Huge Enrolled Eldredgeops With Golden Eye

Some of the best preserved and most collectable trilobites in the United States are the Eldredgeops from Ohio's Silica Formation. Unfortunately none of the quarries where these were collected back in the 70's, 80's and 90's allow collecting anymore, so they have gotten scarce on the market. Enrolled specimens are particularly coveted by collections.

This is a exceptional enrolled specimen which is very large at 1.4 inches wide and approximately 3.3 inches around the curve. It's also unique in that it has a GOLDEN EYE, one of the eyes has been fully replaced by pyrite.

The trilobite Eldredgeops gazed up at a vibrant oceanic world during the Age of Fish. These ancient arthropods are famous for the rich luster of their thick and well preserved exoskeleton. The prominent shizochroal eye is an exquisite display of adaptation to the competitive life at the bottom of a sea exploding with diversity.

Eldredgeops have very large, separately set lenses without a common cornea. This compound eye is known as the shizochroal eye, and this style of sight is ideal for low light conditions. The unique shizochroal adaptation is characterized by up to 700 relatively large, thick lenses made of the purest calcite. A doublet system of mounted lenses within the eye reduced distortion, while perched eyes promoted a wide field of view.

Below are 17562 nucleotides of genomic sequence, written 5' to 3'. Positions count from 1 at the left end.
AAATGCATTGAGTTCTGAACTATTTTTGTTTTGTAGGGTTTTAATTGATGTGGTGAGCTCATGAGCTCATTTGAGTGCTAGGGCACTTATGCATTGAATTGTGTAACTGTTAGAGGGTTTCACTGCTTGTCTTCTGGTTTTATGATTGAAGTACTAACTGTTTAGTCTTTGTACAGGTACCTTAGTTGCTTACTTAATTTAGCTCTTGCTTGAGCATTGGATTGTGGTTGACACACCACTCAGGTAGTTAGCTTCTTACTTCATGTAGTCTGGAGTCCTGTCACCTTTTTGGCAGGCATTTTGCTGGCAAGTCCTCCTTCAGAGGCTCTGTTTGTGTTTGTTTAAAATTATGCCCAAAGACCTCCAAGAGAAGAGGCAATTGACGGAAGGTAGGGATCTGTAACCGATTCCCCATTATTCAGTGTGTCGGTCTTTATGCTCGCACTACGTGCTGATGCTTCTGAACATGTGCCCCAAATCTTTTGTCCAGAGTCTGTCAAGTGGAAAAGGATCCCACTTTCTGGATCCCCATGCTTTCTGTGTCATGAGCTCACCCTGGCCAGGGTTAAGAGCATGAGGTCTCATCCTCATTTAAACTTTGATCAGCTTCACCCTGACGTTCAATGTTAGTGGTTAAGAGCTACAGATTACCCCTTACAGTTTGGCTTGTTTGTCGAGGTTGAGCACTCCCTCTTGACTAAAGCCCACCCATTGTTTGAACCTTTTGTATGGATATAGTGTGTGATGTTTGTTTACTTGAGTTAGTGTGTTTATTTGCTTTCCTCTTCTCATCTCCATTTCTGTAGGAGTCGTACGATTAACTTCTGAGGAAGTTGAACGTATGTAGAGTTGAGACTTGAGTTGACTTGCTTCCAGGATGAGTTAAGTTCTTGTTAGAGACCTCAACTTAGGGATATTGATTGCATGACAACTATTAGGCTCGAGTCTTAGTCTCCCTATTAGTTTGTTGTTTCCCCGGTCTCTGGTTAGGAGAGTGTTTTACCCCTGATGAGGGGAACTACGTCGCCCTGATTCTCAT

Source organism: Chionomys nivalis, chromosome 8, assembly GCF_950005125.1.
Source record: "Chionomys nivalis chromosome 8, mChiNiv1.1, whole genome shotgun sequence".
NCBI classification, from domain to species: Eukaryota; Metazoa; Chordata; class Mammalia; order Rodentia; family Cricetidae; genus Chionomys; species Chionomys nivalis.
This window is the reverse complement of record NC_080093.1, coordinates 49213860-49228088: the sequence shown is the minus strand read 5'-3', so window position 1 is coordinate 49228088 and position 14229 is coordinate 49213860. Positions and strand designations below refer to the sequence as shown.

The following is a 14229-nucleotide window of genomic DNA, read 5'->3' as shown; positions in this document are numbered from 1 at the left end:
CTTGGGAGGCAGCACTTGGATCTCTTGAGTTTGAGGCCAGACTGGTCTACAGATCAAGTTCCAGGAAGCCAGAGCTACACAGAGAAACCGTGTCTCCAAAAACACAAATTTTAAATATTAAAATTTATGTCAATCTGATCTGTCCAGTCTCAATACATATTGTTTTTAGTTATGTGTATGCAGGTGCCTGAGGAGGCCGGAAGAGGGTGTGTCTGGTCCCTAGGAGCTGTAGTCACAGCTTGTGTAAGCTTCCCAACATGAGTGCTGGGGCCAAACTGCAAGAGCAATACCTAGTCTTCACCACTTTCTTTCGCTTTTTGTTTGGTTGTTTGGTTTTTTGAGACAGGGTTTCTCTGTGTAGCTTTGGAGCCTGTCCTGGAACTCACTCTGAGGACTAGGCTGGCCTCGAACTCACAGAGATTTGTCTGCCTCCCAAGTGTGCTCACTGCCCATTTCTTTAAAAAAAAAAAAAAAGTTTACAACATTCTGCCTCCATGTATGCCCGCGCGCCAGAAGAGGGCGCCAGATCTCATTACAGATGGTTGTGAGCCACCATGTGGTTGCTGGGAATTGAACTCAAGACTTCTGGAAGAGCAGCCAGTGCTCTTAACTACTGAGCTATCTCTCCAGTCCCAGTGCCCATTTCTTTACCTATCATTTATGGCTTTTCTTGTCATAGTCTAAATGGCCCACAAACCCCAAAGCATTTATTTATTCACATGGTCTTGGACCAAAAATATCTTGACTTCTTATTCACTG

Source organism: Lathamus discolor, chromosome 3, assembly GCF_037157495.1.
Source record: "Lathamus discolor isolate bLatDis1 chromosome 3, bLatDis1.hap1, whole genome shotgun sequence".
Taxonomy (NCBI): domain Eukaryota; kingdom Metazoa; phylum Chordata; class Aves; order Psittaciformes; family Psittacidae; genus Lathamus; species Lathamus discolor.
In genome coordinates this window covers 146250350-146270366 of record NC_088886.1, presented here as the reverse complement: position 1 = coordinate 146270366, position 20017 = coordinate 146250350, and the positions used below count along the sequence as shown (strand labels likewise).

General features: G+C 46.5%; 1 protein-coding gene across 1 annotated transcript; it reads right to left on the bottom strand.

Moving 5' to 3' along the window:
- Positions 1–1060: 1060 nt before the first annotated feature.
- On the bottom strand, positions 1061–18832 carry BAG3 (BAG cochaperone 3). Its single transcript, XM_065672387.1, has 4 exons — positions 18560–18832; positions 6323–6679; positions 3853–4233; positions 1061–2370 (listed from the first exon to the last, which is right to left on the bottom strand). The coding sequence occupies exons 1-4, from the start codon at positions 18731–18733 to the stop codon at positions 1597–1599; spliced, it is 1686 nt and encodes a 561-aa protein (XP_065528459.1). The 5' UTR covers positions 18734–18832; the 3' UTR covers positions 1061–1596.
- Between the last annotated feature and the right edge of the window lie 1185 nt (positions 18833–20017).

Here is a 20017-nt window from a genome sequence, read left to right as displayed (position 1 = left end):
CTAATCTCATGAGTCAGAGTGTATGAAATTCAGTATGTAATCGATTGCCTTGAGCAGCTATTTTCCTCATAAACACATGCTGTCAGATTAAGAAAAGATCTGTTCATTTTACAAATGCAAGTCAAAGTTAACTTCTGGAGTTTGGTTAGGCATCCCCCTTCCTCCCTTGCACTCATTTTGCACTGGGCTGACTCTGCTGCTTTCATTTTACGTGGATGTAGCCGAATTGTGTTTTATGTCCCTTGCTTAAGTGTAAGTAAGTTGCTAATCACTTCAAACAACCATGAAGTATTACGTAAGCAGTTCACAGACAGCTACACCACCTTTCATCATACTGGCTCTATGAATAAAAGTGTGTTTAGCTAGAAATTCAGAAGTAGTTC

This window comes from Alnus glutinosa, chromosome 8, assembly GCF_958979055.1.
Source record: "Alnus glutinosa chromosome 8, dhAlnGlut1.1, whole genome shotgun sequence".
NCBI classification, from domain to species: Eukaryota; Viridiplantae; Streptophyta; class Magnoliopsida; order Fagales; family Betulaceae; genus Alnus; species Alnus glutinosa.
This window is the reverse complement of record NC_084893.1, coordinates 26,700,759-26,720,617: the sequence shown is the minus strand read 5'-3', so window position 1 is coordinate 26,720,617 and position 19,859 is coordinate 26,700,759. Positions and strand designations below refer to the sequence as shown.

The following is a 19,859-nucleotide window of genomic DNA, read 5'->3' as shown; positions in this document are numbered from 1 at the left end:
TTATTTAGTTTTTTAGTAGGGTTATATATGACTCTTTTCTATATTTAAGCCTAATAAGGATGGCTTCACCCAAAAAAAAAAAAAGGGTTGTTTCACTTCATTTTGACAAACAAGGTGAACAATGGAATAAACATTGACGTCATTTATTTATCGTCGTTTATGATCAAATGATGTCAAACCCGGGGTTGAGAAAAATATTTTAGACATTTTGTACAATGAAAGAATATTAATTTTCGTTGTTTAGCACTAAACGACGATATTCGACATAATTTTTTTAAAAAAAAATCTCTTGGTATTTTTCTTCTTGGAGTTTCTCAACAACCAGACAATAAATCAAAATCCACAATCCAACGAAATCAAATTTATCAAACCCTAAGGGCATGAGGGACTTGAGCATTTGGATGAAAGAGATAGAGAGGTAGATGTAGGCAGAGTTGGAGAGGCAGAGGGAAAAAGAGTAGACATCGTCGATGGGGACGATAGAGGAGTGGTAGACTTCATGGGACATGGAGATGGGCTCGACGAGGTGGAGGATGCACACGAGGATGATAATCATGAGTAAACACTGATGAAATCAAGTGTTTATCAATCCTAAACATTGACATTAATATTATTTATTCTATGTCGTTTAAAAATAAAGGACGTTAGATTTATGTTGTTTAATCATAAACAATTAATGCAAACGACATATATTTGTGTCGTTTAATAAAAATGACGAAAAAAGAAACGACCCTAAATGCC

Eldredgeops is a genus of the order Phacopida. They lived in the Middle Devonian faunal stage called the Givetian, which lasted from 387.7 ± 0.8 mya to 382.7 ± 1.6 mya. Phacopida means "Lens-face.” Members share a distinctive developmental stage lacking segments, called protaspis.

Eldredgeops is also found in a variety of sizes, making it an excellent subject of recent studies to better understand body-size scaling and the metabolic rate of trilobites.

The Silica Shale near the Ohio-Michigan border by Toledo, OH, contains a spectacular array of fauna. This includes 40 cnidarian species, 40 species of bryozoans, 63 species of brachiopods, 21 species of bivalves, 19 species of crinoids, and many, many other organisms. This open marine depositional setting is contiguous with seas in New York and Ontario.

On the Devonian sea bottom that created the Silica Shale, there were periods of extreme turbidity, aeration, and other conditions that alternated with times of shallow, clear, and turbulent environments.

These are primary reasons for distinctive, “smothered bottom” layers that provide a coveted fossil hunting experience. Another exciting surprise is pyritized fossils that are a product of sulphate-reducing, post-depositional conditions.
Eldredgeops rana crassituberculata
Silica, Ohio
Silica Formation
3.3" around curve, 1.4" wide
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